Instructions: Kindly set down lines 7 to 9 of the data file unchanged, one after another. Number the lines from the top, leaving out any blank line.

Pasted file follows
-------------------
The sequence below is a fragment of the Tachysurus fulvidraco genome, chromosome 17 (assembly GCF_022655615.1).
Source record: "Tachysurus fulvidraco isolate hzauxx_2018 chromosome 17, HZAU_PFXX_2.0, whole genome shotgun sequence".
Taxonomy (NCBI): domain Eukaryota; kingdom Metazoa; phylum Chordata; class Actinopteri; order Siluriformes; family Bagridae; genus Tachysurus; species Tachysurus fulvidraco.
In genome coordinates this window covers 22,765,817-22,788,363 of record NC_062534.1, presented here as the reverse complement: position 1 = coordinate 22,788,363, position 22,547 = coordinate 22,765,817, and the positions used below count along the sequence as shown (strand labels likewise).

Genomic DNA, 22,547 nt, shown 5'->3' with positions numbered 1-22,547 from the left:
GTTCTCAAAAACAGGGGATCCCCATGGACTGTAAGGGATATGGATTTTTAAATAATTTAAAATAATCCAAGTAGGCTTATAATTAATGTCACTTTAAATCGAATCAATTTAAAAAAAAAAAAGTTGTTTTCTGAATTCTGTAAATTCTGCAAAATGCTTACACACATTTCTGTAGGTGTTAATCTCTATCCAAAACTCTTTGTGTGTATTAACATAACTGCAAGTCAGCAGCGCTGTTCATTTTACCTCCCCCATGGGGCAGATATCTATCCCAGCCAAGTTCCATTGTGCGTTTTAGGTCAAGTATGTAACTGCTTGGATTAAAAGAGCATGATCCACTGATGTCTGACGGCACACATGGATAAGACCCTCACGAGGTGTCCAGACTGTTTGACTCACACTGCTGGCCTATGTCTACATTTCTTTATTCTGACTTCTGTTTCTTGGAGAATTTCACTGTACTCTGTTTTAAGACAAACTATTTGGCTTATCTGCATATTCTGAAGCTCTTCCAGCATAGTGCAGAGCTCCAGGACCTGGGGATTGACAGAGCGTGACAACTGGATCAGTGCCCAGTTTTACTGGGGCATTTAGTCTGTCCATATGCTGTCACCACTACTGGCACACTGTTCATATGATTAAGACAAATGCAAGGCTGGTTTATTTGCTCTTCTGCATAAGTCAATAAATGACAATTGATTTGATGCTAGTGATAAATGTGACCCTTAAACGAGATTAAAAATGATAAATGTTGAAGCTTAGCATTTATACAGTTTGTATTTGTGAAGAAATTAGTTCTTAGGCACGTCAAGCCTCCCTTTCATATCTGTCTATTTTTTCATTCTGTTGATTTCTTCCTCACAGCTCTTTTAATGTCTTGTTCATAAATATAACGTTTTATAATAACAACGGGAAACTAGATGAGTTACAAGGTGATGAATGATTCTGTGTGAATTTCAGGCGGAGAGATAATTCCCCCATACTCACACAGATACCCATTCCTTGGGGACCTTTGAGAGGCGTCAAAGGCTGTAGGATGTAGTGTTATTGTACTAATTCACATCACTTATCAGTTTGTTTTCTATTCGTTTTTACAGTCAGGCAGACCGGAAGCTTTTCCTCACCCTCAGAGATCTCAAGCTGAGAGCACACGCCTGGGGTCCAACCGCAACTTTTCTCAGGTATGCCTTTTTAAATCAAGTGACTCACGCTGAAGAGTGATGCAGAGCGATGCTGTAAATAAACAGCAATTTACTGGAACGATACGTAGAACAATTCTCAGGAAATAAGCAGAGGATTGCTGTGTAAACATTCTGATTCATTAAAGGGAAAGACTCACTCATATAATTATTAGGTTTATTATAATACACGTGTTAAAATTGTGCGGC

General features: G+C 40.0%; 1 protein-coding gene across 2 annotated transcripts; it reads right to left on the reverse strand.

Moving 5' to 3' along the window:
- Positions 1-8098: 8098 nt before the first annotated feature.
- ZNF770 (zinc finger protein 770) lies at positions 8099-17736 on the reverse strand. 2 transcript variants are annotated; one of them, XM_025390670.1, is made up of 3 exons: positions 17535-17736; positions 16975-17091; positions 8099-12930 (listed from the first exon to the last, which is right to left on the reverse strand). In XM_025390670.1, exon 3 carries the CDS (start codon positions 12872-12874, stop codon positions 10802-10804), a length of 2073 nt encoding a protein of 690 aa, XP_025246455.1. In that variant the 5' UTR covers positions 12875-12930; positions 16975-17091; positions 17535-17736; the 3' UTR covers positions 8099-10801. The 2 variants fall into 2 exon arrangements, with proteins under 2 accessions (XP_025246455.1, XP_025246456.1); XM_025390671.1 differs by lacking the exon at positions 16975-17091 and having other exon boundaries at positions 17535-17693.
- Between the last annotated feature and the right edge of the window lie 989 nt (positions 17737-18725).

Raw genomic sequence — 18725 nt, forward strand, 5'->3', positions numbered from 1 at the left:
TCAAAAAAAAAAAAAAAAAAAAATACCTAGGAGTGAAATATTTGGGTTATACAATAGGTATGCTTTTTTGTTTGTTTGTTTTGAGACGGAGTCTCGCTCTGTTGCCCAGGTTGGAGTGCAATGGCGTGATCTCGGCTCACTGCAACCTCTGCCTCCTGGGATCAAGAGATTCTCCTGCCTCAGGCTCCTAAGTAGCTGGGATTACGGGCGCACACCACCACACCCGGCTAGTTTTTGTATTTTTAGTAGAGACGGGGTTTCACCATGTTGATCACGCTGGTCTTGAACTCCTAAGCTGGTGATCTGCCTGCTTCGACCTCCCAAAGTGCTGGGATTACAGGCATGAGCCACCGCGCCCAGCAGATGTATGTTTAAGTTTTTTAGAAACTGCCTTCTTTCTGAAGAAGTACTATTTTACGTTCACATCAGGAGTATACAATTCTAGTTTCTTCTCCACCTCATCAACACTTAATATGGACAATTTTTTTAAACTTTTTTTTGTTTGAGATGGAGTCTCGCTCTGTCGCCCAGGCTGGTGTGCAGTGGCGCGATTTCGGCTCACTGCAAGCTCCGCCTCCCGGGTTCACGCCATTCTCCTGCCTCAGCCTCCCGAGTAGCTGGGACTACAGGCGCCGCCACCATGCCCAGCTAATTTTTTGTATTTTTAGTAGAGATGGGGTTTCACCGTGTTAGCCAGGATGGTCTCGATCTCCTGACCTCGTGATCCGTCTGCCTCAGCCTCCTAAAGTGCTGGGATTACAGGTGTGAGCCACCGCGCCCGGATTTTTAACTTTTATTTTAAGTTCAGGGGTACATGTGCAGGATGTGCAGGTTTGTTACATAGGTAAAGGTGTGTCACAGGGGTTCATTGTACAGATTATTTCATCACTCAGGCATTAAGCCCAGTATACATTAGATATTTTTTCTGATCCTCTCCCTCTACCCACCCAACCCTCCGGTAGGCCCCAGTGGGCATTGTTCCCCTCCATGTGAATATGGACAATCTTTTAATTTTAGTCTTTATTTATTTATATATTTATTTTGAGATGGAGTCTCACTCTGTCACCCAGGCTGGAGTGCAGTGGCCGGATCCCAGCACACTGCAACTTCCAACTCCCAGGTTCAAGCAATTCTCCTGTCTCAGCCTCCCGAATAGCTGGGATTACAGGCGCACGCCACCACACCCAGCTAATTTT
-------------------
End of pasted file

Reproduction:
General features: G+C 40.0%; 1 protein-coding gene across 2 annotated transcripts; it reads right to left on the reverse strand.

Moving 5' to 3' along the window:
- Positions 1-8098: 8098 nt before the first annotated feature.